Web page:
One of Flushing's oldest religious institutions is taking strides to become one of its newest cultural institutions.
St. George's Episcopal Church on Main Street opened its first-ever art exhibition Saturday, part of the three-century-old house of worship's plan to embrace the artistic identity of Flushing and New York City.
Dubbed "Altered States: Art and Faith," the 10-artist exhibition is being shown in the newly minted, three-room Francis Lewis Gallery located on the side of the church.
"They told me they wanted to make the church a focal point of the cultural community rather than just a focal point of the religious community," said Curator Darren Jones.
When Jones, a Scottish-born Hunter College graduate student, began his relationship with the church last spring, he said he was surprised by how welcoming the congregation was to bringing contemporary art into such a traditional setting.
"When we started, I said it has to be contemporary artists. I didn't want it to be really traditional with pictures of landscapes and oil-paintings and that might be quite challenging to the members of the congregation," Jones said. "But all I heard the whole way through was, 'No, we don't find it offensive, but we do find it challenging.' Everyone has remained open-minded enough to enjoy it, and if it can do that, I think it's successful."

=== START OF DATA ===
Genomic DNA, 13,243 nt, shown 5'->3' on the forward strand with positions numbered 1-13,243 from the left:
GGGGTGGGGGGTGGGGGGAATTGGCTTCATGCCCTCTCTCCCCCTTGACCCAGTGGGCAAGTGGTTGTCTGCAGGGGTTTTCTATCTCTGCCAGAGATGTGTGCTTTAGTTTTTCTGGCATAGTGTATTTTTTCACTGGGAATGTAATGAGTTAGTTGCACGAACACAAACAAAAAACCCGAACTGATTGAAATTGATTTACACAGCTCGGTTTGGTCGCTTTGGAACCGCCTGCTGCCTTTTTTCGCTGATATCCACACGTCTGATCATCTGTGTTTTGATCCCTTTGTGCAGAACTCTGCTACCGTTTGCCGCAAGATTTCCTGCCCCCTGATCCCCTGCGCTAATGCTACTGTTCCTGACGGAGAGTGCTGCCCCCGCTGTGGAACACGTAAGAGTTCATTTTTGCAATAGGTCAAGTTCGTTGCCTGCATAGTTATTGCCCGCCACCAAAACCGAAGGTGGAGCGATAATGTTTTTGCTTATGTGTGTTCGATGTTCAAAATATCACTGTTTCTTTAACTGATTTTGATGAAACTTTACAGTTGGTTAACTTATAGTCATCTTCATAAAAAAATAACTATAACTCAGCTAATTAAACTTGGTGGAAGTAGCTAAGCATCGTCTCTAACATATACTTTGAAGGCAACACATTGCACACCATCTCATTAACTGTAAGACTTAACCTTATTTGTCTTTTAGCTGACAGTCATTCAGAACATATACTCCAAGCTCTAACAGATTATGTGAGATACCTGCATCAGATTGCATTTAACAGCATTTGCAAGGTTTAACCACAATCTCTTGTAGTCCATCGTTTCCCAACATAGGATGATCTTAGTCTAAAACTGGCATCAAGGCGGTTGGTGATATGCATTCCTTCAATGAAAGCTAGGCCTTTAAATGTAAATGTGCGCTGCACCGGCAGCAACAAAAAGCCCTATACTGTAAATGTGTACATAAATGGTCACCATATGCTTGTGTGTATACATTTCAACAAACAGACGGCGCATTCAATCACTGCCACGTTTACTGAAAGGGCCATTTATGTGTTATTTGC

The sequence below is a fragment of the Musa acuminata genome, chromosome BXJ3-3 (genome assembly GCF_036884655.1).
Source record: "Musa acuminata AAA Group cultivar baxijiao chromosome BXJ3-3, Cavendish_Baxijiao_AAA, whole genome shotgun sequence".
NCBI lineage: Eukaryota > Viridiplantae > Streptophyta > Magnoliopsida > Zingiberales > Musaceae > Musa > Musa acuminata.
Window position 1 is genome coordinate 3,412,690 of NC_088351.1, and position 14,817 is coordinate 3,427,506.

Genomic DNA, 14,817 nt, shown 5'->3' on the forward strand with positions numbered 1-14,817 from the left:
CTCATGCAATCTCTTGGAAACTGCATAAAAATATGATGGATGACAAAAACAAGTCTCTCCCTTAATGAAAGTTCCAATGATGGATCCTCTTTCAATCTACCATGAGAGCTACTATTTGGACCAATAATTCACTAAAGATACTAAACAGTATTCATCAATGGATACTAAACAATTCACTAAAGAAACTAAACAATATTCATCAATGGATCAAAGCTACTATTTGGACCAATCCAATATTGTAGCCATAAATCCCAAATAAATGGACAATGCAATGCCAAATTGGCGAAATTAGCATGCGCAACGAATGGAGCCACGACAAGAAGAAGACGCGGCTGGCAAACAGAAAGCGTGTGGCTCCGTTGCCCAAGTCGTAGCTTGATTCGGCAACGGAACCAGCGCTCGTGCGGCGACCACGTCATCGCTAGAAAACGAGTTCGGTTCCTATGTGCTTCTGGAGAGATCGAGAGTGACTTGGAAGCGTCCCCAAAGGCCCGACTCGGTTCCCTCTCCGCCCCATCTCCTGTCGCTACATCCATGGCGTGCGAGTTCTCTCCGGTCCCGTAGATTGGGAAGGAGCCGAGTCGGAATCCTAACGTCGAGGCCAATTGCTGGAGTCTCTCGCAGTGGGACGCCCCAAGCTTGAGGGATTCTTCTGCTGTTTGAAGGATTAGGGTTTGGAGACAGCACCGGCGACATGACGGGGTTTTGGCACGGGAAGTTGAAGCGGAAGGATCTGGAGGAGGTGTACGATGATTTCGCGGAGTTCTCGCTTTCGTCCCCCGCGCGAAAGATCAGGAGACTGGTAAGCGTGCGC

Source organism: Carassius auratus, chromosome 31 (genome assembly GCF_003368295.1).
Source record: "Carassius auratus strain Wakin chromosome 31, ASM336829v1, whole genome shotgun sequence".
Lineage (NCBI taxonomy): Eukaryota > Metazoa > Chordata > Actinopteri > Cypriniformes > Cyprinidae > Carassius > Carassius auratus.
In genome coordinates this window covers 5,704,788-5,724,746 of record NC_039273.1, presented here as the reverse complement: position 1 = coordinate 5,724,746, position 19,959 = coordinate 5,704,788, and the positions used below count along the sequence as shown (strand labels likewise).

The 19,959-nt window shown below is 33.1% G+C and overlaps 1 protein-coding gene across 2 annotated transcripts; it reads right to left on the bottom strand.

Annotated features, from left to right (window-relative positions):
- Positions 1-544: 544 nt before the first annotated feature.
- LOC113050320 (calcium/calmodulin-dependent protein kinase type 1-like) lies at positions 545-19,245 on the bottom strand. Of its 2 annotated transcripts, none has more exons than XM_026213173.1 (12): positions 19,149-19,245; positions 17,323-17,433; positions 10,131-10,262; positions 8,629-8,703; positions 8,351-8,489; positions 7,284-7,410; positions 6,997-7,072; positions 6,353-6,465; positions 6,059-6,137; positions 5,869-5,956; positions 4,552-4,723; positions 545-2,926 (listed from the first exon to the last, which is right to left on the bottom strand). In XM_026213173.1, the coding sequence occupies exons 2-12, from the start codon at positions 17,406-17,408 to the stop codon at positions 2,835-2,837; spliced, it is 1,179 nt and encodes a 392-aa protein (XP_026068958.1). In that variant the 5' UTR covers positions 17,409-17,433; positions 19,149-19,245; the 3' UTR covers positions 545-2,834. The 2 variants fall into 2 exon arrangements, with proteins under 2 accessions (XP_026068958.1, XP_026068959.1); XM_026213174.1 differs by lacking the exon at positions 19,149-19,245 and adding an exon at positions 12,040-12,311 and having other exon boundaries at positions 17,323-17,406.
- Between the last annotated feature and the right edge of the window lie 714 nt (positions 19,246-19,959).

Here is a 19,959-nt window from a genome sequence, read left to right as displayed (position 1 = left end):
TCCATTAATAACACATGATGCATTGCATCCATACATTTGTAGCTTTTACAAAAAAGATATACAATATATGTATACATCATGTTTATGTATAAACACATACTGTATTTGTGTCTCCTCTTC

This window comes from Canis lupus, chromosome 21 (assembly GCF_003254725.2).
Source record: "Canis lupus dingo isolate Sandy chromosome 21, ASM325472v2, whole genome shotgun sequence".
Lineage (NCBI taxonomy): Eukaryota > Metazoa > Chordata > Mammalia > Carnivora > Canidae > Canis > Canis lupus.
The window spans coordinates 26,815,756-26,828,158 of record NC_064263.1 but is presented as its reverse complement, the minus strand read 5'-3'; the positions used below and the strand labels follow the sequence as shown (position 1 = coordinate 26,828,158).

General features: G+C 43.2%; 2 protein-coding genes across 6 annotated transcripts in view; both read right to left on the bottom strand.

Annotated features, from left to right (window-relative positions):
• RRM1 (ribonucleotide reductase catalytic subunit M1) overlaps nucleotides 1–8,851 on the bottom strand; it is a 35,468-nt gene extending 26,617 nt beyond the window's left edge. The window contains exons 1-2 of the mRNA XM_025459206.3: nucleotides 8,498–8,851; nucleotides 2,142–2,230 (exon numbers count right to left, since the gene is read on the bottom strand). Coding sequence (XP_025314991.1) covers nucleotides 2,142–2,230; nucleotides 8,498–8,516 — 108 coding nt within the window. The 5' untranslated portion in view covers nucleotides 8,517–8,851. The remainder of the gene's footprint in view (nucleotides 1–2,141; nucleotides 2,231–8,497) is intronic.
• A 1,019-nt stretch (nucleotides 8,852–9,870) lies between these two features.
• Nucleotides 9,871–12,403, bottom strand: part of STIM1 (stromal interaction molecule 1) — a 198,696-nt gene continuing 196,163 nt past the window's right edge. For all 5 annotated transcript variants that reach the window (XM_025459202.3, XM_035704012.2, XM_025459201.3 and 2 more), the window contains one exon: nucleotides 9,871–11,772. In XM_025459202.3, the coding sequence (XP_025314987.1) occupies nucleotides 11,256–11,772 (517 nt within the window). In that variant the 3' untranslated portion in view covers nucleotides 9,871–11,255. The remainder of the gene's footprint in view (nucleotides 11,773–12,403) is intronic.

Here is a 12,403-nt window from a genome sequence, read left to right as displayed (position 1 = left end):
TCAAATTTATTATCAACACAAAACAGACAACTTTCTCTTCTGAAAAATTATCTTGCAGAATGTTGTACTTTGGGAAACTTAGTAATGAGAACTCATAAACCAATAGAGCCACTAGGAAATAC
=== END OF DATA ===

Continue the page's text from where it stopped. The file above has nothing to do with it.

Jones pointed to Dublin-born artist Vivienne Griffin's piece "In God We Trusted," as an example of this delicate balance. Griffin's idea was simple but powerful. She took 100 $1 bills and altered the iconic phrase "In God We Trust" that appears on American currency to make it "In God We Trusted," then circulated the bills.
"It changes this really grand statement. It's just a really subtle intervention to something everyone uses," Jones said.
Jones said the layout of the exhibition also allows people to feel more comfortable. Many of the pieces blend into rooms of the church, but still serve to challenge the viewer as they observe them.
"I think contemporary art is really detached from reality quite often. So another reason for the show is to bring it back into this social space," Jones said. "I think a lot of people find that the typical pristine white gallery rooms to be intimidating. Something I like to do is show these pieces in a place that already has a life to it."
Opened on Saturday, "Altered States" will run through May 18 and is open Friday through Sunday from 11 a.m. to 5 p.m. or by appointment.
Jones said he is also planning other exhibitions for the summer and fall, including one showcasing the art of inmates at Riker's Island.
Reach reporter Stephen Stirling by e-mail at Sstirling@
©2008 Community News Group
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